Langford’s per capita greenhouse gas emissions are among the lowest in the Capital Regional District, according to the CRD’s 2020 greenhouse gas inventory, but the increase in overall emissions is the region’s second-highest.
Emissions dropped from 5.5 tonnes of CO2 in 2007 to 3.7 tonnes in 2020, putting it around the same level as Sooke, Saanich and the Salt Spring Island electoral district, according to CRD climate action programs manager Nikki Elliott.
The biggest cause is Langford’s growing population, which increased by 10 per cent between 2018 and 2020 – from 38,296 to 44,423 – and has nearly doubled since 2007. While its overall emissions increased 22.5 per cent compared to the 2007 baseline, per capita emissions declined.
A drop in vehicle traffic during the pandemic may also have contributed to the decline in per capita emissions, Elliott said. The municipality’s total emissions rose one per cent between 2018 and 2020.
The 22.5-per-cent jump in overall emissions was second-highest in the CRD, behind only the District of Highlands. Langford was one of just five jurisdictions the CRD collects data for that saw an increase, the others being Highlands, Sooke, View Royal and the Juan de Fuca electoral area.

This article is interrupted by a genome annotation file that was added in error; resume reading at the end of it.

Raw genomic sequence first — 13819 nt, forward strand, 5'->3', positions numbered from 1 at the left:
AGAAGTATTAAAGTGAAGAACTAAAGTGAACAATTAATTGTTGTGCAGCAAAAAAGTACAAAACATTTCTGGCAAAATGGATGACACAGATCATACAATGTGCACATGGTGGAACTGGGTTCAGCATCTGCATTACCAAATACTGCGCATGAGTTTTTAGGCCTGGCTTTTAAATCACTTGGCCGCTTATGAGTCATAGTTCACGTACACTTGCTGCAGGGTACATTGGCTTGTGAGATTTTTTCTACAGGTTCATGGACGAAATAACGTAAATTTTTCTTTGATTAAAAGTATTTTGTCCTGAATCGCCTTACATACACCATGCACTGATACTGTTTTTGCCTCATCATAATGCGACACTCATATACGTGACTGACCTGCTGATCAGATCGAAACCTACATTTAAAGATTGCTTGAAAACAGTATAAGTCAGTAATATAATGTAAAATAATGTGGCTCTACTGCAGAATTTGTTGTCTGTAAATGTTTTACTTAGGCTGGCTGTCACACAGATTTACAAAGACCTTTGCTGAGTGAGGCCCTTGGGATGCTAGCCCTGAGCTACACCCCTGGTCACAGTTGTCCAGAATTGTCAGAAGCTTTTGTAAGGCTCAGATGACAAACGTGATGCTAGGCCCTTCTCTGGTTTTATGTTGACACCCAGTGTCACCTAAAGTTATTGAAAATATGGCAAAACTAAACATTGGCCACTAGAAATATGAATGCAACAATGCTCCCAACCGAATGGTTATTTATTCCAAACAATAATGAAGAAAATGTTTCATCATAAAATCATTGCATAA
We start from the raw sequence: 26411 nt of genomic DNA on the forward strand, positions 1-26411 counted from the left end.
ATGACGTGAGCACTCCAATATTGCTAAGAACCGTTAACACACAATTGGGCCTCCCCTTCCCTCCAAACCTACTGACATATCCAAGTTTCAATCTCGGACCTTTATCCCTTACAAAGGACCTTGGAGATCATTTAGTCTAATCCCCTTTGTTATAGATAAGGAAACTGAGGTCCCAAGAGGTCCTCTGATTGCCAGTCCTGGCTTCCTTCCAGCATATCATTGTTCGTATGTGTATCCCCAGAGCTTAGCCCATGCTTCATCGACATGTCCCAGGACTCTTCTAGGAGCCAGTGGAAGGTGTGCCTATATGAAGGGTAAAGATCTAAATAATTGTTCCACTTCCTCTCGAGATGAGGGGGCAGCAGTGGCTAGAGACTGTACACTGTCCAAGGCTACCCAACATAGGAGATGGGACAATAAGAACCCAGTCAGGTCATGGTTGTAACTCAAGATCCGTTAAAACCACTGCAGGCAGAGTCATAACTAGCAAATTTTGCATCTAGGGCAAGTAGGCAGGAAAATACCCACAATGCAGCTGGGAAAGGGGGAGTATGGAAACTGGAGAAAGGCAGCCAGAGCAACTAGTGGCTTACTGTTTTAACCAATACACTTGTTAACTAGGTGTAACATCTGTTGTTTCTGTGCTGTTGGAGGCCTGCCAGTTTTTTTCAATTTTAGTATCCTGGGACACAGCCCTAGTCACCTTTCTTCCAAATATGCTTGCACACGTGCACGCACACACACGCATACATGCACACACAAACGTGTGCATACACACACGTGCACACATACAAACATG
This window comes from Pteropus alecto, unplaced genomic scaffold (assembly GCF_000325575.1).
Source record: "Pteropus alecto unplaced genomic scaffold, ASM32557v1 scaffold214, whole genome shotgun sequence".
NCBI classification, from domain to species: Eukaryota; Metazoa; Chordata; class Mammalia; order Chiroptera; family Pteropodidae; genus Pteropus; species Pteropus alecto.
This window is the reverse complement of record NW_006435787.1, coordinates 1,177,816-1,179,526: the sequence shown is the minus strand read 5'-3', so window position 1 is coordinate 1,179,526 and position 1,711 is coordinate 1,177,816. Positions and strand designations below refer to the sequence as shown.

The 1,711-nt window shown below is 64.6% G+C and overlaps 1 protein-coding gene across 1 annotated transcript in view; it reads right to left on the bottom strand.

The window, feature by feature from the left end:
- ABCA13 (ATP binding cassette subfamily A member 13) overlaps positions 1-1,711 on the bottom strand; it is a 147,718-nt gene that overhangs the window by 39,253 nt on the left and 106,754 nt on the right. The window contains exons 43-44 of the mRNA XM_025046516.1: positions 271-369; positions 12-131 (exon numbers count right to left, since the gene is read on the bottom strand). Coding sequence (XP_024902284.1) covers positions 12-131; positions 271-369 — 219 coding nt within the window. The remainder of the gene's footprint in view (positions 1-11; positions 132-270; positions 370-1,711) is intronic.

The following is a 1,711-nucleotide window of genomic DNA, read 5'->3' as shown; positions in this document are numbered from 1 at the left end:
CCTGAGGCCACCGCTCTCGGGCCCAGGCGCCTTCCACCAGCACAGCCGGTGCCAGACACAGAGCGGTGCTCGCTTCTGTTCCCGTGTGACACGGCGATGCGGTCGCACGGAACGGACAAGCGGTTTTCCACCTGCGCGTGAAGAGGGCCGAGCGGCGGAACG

Langford’s record on protecting the environment has been a hot-button topic throughout the city’s rapid growth. The issue came to a head at the May 16 council meeting, when a motion to create an environmental protection committee was defeated. Mayor Stew Young defended the city’s record, saying there’s a lot of misinformation about Langford’s environmental protection record.
He has repeatedly said the goal with increased development is to move towards densification, frequently citing urban planner Avi Friedman’s vision which sees the strategy as a means to combat climate change.
“I’ve been living here since 1951, there’s more stuff now than there ever has been. You can walk everywhere,” said Coun. Lanny Seaton, chair of the parks and beautification committee. He was also vocal in his defence of Langford’s environmental record during the May 16 meeting and joined Young in saying the parks committee already does a lot of work in that area, including the protection of green space and the combating of invasive species.
The former is a key area of contention among residents unhappy with the city’s environmental record. The loss of trees and the rate of development has been a common theme highlighted by Langford Now, a newly formed electors organization that is pushing to slow down development and is looking to support new members getting elected to council in the October election.
“There have been bold steps to address the housing crisis. Now we need to take bold steps alongside that to address the climate crisis. This isn’t red tape – it’s what we need to do to ensure a livable future in Langford,” Matt Rodgers, environmental advisor to the group, said in a statement.